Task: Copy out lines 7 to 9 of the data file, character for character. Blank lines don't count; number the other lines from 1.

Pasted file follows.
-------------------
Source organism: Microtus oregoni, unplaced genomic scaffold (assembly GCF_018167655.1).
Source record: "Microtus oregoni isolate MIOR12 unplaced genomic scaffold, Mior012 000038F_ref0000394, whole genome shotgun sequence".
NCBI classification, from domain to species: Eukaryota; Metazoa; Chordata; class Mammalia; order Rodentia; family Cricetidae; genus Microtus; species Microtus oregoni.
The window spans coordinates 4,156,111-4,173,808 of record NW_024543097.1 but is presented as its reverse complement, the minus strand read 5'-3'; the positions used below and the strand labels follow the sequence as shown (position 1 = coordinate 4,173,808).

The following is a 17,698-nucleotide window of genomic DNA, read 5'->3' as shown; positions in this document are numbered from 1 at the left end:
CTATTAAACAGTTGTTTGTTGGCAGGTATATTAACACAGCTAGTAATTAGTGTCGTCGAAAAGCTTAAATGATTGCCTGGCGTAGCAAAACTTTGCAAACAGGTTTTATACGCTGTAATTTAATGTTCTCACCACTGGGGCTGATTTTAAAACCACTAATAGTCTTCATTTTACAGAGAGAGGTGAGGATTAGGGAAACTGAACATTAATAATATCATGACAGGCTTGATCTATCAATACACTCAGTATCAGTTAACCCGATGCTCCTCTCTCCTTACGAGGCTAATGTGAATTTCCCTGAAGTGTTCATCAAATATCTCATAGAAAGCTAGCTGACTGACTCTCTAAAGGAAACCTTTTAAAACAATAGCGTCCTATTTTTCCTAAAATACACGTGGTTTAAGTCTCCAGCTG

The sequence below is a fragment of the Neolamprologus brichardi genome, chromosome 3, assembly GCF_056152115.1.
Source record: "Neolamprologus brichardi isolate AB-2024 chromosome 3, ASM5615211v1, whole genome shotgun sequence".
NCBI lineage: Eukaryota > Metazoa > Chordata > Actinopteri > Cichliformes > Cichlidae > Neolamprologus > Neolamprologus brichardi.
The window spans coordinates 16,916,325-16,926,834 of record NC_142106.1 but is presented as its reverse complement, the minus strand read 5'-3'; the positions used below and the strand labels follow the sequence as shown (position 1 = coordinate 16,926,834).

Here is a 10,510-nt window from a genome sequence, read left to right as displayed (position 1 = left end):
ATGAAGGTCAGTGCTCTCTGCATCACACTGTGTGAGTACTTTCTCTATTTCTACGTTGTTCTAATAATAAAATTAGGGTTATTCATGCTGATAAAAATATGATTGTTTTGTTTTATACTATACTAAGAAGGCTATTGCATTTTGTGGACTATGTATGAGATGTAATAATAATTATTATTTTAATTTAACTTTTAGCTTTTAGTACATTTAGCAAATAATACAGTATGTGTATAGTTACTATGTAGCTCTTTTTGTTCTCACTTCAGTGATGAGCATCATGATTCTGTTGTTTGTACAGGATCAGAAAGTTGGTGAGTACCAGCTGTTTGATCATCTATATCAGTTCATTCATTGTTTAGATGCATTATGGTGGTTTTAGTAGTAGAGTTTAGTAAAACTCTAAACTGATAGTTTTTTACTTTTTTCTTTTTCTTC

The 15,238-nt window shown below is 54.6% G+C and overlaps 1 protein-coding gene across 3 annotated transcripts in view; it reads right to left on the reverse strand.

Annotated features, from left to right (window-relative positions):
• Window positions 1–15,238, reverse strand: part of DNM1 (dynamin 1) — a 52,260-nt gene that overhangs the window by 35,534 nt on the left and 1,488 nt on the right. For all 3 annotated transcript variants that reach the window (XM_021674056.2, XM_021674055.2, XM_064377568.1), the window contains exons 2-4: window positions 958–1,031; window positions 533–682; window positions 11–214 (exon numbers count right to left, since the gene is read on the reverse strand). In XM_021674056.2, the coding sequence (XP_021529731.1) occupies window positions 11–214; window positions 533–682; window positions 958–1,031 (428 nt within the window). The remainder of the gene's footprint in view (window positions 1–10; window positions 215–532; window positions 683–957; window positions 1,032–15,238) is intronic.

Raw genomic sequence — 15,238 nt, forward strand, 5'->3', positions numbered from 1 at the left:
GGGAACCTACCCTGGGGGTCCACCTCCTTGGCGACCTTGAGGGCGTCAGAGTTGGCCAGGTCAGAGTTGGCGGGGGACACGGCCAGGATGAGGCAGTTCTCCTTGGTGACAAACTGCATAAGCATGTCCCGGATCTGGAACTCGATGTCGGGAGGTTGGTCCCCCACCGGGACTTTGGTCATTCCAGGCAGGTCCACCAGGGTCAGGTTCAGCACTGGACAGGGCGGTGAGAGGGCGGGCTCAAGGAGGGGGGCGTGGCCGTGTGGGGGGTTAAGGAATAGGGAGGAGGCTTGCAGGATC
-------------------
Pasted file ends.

The sequence below is a fragment of the Neolamprologus brichardi genome, chromosome 3, assembly GCF_056152115.1.
Source record: "Neolamprologus brichardi isolate AB-2024 chromosome 3, ASM5615211v1, whole genome shotgun sequence".
NCBI lineage: Eukaryota > Metazoa > Chordata > Actinopteri > Cichliformes > Cichlidae > Neolamprologus > Neolamprologus brichardi.